The fever sweeping the Middle East is now coursing through Libya, Yemen, Iran and Bahrain, where the U.S. Fifth Fleet is based.
In all four nations, state violence is being used to crush the rebels, and regime survival hangs on whether security forces and the army stand behind the government or stand aside.
A new Middle East is dawning. What will it look like?
Perhaps the nation to study is Turkey, which has already gone through a democratic and dramatic transformation.
In 2000, Turkey was a reliable U.S. ally, a friend to Israel, an aspiring candidate for membership in the EU. Since then, Turkey has set a different course, welcomed by her people, that has measurably enhanced her prestige.
Prime Minister Recep Tayyip Erdogan's regime is far more Islamic than any Turkish government since the caliphate. He and his Justice and Development Party have effected constitutional reforms to curb the power of the judiciary and military, guardians of the secular state established by Kemal Ataturk in 1923. Scores of generals have been indicted for treason.
Turkey refused President George W. Bush permission to use its territory to invade Iraq. Denied a fast track to membership in the EU, Turkey now looks to the south and east. Relations with Syria have been repaired. Iran's Mahmoud Ahmadinejad has been welcomed in Istanbul.
To the rage of Hillary Clinton, the Turks and Brazil cut a deal with Iran to transfer half the low-enriched uranium at Natanz out of the country. This was seen as undercutting U.S. policy. When the U.N. imposed the latest sanctions on Iran, Turkey voted no.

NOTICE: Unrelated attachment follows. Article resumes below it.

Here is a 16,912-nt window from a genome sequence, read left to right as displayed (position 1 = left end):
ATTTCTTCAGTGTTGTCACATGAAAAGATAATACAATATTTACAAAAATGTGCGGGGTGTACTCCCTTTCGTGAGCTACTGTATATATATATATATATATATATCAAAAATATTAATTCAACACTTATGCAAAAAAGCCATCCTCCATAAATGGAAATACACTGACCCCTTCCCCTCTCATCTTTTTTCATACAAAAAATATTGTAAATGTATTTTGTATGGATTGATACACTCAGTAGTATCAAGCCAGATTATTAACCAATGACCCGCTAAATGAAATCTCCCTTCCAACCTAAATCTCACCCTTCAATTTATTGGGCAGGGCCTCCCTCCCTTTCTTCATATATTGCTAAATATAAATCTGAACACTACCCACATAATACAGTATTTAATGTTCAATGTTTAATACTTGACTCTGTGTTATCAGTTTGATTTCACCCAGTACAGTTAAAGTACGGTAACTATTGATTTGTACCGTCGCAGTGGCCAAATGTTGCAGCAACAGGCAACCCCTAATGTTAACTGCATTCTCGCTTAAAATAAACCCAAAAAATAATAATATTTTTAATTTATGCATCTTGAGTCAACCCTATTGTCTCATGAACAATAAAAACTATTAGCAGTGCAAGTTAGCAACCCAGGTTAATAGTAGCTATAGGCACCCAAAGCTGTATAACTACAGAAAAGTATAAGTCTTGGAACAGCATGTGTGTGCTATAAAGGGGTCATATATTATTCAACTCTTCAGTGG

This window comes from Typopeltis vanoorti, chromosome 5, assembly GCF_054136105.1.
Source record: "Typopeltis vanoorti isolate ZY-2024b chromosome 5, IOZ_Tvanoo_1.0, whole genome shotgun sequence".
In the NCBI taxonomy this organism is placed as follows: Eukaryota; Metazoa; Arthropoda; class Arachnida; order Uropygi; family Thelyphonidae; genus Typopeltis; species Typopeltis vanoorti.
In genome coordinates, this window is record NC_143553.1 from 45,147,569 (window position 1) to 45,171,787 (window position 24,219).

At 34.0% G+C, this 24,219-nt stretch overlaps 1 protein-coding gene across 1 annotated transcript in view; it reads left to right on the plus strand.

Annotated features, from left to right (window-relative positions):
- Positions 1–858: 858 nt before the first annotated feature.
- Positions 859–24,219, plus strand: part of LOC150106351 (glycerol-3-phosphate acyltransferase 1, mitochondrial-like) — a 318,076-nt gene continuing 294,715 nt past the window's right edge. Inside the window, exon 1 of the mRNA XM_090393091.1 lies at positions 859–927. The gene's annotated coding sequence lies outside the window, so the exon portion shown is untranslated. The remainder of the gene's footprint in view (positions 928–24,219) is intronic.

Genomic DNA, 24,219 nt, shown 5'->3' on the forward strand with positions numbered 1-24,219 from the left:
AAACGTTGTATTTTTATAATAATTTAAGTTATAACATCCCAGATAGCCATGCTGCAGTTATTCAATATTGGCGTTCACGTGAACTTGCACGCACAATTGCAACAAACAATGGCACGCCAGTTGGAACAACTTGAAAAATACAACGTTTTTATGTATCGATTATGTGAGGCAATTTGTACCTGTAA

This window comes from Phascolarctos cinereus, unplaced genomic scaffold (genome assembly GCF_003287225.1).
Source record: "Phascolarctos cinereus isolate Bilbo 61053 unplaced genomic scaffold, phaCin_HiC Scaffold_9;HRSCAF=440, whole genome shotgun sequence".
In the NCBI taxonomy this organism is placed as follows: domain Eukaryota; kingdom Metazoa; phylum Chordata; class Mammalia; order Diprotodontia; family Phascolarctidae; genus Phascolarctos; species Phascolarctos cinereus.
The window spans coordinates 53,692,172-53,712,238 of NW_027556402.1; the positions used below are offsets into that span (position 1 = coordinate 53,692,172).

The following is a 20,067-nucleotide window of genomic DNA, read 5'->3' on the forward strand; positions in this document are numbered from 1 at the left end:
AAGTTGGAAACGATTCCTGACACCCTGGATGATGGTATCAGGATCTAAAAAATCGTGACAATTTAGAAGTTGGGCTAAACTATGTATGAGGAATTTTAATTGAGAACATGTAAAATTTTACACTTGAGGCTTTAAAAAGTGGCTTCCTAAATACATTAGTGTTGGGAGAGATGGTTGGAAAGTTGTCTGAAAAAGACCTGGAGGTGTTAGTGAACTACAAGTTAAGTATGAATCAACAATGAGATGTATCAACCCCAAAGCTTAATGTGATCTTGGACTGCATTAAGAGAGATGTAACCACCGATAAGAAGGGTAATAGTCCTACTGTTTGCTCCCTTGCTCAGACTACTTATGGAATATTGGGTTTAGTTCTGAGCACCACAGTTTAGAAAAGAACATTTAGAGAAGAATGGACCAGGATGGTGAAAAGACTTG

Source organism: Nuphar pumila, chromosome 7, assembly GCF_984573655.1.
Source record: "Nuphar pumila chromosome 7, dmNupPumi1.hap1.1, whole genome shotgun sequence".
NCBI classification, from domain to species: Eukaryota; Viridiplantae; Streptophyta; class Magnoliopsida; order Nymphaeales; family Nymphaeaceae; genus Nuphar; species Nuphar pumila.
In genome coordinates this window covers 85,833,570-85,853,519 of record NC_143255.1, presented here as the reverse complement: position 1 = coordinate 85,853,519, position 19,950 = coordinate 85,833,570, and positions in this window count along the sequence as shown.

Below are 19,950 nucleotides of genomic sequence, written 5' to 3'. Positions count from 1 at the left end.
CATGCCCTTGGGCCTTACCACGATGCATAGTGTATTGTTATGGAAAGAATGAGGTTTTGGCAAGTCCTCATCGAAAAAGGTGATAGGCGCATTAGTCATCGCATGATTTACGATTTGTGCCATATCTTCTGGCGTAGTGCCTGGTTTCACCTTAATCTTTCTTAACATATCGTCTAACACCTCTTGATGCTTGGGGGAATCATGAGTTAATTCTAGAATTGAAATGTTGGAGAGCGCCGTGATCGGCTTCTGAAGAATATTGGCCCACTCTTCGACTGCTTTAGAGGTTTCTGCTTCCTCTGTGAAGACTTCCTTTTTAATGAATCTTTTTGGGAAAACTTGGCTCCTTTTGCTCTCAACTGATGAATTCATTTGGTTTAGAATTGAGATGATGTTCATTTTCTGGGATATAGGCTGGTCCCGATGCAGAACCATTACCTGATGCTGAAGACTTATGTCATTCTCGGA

"The Turks are out of their lane," said a U.S. diplomat.
Indeed they are. And as Turkey moves out of America's orbit, she is moving back into a Muslim world much of which she ruled for centuries. A sure sign is the bristling hostility to Israel, with which Turkey has had close political and military ties.
At Davos in 2009, in a debate with Shimon Peres about the Gaza war, Erdogan shouted at Israel's president, "You know well how to kill," stormed out and flew home to a hero's welcome.
Eight of the nine dissidents shot by Israeli commandos in the Gaza Freedom Flotilla trying to run the blockade were Turks. Erdogan's backing of the flotilla and condemnation of Israel for a "bloody massacre" made him and Turkey more admired in Gaza than are Iran and Ahmadinejad.
After that first week of demonstrations in Cairo, when Hosni Mubarak announced he would not run again for president, America dithered, but Erdogan declared that Mubarak should resign immediately.
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